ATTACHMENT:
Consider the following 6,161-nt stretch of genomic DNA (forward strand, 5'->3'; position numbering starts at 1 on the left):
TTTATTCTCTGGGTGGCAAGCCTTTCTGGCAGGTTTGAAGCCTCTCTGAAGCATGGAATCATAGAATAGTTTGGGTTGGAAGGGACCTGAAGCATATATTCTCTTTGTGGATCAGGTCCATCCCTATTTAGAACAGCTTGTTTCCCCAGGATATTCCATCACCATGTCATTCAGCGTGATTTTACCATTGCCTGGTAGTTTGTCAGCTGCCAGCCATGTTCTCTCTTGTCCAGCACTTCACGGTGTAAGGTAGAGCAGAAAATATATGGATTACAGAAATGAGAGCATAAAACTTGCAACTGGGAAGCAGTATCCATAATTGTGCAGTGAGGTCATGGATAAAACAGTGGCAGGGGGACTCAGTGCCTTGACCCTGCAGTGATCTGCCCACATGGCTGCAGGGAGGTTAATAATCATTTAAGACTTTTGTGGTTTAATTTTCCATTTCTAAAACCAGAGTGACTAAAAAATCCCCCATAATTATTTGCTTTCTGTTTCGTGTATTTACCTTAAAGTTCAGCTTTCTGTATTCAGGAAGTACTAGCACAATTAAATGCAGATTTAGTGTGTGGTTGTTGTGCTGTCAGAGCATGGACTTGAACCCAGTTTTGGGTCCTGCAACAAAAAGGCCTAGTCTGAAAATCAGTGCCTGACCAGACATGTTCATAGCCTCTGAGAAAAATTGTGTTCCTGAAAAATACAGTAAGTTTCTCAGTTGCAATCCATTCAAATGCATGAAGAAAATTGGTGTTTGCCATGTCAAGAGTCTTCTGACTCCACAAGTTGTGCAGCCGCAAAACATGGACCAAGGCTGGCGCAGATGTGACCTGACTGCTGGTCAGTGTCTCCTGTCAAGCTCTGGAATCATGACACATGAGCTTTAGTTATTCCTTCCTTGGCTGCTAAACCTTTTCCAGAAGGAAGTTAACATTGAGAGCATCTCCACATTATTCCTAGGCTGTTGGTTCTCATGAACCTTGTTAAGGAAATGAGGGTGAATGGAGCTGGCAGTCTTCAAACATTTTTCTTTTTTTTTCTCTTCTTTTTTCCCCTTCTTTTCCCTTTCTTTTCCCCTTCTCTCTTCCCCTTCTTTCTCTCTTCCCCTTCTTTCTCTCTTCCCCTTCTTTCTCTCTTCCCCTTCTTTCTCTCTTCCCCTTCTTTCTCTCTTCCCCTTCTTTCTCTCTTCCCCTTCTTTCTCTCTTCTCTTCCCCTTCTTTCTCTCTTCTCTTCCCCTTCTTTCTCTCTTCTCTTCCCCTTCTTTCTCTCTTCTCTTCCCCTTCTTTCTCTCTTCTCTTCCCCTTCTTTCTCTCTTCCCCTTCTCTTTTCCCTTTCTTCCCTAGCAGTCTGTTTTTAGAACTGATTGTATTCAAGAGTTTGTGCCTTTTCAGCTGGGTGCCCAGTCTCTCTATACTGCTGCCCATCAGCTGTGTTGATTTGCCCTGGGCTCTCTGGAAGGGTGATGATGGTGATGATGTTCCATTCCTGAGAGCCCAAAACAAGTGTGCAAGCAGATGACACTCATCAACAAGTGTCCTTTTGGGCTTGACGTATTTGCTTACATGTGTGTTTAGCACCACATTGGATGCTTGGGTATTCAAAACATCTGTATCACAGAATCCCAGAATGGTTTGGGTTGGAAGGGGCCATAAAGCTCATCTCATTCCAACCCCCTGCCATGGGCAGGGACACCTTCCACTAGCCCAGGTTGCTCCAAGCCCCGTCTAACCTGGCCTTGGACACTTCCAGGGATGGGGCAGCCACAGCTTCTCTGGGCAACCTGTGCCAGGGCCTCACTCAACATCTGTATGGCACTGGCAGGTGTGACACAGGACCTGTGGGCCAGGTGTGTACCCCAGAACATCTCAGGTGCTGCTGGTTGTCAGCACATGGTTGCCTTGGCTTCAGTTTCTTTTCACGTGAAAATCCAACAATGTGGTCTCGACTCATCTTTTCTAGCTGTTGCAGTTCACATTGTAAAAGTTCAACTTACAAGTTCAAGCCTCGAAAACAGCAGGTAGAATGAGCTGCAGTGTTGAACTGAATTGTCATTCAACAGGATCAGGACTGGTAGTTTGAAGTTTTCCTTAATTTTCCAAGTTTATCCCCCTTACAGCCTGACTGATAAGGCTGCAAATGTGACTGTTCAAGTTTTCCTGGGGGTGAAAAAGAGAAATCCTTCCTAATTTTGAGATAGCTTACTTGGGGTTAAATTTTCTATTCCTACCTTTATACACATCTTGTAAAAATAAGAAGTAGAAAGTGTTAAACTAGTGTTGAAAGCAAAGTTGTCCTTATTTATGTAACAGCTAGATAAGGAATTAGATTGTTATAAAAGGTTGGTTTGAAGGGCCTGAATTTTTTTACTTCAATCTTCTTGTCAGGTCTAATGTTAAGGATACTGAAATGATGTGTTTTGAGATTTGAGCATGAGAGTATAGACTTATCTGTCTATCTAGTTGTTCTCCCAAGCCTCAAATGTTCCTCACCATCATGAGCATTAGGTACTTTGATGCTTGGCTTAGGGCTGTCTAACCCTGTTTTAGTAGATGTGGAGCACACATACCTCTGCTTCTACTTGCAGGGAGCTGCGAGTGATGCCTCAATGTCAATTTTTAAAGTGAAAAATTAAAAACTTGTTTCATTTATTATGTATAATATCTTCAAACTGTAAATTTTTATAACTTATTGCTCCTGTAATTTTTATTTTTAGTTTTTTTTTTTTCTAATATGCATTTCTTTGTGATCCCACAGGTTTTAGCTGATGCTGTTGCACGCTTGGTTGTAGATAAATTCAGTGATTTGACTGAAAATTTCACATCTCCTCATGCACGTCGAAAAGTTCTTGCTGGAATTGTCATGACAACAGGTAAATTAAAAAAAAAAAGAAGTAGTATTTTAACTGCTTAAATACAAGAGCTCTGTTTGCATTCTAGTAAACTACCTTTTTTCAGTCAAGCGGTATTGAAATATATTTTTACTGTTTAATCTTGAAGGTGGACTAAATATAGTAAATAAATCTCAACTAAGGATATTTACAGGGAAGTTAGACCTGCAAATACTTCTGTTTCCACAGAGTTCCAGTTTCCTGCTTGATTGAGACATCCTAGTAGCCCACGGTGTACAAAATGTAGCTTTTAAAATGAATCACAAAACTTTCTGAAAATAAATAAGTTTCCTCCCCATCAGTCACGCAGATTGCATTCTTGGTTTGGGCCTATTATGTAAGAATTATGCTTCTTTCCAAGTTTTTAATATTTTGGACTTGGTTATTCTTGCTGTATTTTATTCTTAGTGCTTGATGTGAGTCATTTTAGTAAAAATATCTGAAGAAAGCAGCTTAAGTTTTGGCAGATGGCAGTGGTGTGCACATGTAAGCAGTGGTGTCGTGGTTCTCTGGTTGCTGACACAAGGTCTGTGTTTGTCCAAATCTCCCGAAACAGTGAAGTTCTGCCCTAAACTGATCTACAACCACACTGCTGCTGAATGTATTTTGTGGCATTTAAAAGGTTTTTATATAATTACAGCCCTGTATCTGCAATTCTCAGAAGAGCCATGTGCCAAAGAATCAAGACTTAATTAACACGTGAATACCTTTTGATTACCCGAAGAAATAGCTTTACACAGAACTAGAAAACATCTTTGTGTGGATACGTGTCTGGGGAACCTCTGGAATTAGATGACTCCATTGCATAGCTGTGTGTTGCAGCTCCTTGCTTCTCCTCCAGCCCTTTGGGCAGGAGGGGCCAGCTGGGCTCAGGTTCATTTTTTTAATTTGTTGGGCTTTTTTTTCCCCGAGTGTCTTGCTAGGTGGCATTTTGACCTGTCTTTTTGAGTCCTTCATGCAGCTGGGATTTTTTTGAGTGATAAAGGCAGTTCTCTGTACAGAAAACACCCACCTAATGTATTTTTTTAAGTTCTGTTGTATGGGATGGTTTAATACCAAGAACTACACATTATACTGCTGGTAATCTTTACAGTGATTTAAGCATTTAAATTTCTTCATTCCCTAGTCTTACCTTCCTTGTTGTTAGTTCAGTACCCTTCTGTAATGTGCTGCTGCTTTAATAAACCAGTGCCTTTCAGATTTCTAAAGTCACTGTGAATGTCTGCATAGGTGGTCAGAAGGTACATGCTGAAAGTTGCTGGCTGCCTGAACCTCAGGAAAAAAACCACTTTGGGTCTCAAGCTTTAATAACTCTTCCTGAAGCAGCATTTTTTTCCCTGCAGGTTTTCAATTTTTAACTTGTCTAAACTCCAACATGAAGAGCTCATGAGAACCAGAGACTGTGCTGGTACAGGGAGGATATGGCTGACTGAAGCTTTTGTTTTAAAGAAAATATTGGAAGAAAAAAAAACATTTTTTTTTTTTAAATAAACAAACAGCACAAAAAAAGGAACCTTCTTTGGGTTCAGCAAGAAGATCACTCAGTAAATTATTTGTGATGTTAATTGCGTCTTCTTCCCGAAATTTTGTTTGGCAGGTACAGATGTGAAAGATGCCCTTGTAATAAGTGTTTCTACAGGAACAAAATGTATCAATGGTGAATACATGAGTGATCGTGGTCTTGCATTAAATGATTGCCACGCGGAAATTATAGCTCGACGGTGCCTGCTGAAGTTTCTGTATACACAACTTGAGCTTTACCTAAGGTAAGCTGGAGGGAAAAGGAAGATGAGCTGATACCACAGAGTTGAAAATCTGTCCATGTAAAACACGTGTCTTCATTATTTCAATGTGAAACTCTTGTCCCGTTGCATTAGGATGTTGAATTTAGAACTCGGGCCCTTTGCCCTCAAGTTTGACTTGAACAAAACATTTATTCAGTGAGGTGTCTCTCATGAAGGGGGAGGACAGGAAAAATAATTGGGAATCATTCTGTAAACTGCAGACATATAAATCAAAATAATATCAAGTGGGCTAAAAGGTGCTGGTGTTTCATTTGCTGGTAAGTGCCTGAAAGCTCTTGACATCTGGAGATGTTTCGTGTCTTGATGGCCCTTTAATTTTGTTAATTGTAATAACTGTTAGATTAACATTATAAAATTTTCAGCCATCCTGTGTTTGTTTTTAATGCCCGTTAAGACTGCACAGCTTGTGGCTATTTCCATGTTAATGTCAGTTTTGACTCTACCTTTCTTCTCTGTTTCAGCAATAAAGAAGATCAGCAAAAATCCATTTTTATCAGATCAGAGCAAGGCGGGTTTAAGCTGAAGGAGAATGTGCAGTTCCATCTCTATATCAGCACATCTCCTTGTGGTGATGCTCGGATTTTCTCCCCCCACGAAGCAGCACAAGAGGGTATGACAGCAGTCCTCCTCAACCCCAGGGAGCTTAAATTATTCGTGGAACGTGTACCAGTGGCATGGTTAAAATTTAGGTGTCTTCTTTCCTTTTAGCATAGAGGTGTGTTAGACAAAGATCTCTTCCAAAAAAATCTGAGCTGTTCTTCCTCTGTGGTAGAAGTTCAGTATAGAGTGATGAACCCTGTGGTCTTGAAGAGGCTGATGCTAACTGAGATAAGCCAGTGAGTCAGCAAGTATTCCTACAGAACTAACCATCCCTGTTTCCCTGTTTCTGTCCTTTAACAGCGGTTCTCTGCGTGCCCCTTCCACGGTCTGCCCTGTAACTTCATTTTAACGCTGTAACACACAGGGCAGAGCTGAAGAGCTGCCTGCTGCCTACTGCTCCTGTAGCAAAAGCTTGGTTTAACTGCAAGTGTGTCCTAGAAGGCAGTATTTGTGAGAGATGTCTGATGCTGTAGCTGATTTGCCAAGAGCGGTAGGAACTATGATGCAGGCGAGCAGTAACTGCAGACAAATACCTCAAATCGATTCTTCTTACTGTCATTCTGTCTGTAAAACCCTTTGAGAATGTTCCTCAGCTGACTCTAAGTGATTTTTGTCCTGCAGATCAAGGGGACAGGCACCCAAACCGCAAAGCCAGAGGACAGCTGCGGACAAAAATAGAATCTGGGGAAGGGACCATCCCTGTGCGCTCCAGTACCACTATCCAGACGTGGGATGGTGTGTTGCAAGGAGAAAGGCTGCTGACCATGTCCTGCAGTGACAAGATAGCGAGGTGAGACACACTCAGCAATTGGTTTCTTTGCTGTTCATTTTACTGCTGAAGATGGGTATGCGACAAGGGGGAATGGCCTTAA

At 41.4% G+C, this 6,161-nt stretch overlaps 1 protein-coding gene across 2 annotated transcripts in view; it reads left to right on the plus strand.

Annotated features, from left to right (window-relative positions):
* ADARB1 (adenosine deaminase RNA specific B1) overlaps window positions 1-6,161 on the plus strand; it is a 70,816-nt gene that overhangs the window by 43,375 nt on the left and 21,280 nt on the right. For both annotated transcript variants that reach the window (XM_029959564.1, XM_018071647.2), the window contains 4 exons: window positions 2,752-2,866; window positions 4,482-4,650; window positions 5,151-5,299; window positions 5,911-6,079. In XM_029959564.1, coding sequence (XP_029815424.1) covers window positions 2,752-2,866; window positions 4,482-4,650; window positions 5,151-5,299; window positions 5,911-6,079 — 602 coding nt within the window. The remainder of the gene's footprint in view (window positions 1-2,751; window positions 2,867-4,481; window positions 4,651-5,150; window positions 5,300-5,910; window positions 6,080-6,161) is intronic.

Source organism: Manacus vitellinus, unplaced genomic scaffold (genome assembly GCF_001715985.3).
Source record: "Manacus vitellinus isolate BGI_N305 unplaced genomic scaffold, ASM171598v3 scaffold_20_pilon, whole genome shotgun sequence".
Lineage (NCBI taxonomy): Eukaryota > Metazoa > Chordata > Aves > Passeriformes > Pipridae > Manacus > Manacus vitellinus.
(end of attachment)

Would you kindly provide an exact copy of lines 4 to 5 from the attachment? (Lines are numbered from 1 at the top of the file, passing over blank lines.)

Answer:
Annotated features, from left to right (window-relative positions):
* ADARB1 (adenosine deaminase RNA specific B1) overlaps window positions 1-6,161 on the plus strand; it is a 70,816-nt gene that overhangs the window by 43,375 nt on the left and 21,280 nt on the right. For both annotated transcript variants that reach the window (XM_029959564.1, XM_018071647.2), the window contains 4 exons: window positions 2,752-2,866; window positions 4,482-4,650; window positions 5,151-5,299; window positions 5,911-6,079. In XM_029959564.1, coding sequence (XP_029815424.1) covers window positions 2,752-2,866; window positions 4,482-4,650; window positions 5,151-5,299; window positions 5,911-6,079 — 602 coding nt within the window. The remainder of the gene's footprint in view (window positions 1-2,751; window positions 2,867-4,481; window positions 4,651-5,150; window positions 5,300-5,910; window positions 6,080-6,161) is intronic.